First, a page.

The Scottish Conservatives are today underlining their ambitions for Scotland by announcing the creation of a major new independent economic body to set out fresh thinking on future growth.
Comprising some of Scotland’s pre-eminent figures in commerce, industry and academia, the Scottish Future Growth Council will advise the party on key economic issues – such as how to solve the country’s “productivity puzzle”.
The group will be chaired by former Scotland Office Minister Lord Dunlop who, in his time in government, pioneered the successful City Deal plans across Scotland.
The unveiling of the group comes as new figures have demonstrated Scotland is lagging behind the UK on business growth.
They show the number of new businesses in Scotland grew by just 1.6 per cent last year, the lowest in the UK.
That compares to a UK average of 4.5 per cent.
Announcing the group today, Lord Dunlop said he hoped it would deliver fresh ideas to help make Scotland “the best part of the UK to do business.”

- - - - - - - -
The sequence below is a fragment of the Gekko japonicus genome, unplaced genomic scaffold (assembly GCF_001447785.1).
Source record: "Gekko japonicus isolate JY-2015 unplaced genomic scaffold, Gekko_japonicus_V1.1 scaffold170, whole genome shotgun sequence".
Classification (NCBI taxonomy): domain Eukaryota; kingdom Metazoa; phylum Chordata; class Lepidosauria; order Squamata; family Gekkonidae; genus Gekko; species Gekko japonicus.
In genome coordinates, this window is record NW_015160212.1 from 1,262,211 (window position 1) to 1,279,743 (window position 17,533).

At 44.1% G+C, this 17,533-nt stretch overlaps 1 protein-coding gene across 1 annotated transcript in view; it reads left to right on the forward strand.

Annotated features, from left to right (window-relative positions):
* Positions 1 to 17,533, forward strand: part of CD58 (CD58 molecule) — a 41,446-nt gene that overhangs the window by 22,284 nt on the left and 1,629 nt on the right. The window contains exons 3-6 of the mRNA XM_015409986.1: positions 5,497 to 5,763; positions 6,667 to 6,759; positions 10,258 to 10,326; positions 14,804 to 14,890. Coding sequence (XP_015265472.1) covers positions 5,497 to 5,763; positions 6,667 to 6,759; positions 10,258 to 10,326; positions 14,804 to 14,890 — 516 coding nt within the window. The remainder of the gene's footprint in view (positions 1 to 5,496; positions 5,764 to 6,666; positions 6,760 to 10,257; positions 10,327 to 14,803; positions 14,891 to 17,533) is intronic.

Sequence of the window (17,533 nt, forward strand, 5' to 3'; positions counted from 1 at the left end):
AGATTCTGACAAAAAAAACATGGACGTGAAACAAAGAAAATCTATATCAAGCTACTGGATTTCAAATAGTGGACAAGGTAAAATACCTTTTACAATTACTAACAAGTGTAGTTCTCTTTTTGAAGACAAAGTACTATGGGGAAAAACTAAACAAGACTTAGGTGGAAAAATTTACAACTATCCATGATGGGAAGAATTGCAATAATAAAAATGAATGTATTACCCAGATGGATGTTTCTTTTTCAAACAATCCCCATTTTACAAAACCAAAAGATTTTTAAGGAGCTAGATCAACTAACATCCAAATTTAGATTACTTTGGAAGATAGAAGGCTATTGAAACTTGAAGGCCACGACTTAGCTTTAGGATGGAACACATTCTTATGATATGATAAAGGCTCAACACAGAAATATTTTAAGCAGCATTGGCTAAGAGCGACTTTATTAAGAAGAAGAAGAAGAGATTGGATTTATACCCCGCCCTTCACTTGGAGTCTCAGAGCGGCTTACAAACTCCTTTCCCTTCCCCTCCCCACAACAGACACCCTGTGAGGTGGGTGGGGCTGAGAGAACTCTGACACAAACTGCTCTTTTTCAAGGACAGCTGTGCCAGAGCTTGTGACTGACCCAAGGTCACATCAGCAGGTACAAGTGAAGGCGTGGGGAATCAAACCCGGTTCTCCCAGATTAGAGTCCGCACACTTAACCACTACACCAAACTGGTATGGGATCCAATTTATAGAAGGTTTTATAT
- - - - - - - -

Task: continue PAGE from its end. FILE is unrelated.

The group’s reports will assist the Scottish Conservatives’ on-going policy review set up following the General Election of this year.
Shadow finance secretary Murdo Fraser said the formation of the group demonstrated the party’s intent to provide a credible alternative to the SNP, ready to take over in Government in 2021.
The new group will work independently of the Scottish Conservatives and will focus specifically on devolved policy-making, and ways in which Scottish Government policy can boost Scotland’s performance.
Scottish Conservative shadow finance secretary Murdo Fraser said:
“Having gone from being the third party of Scottish politics to now looking to challenge the SNP to be in government, the Scottish Conservatives are looking to expand our policy offer in advance of the next Scottish elections.
“We are delighted to have assembled such an impressive team of business leaders and economists to advise us on economic and financial matters, under Andrew Dunlop’s leadership. This demonstrates the scale of our ambition.
“With productivity being a key issue for the Scottish economy, we have asked this group to look first at this important area, and come back with suggestions on how productivity can be improved.
“I am sure that their conclusions will be of interest to everyone who wants to see our economy improve.”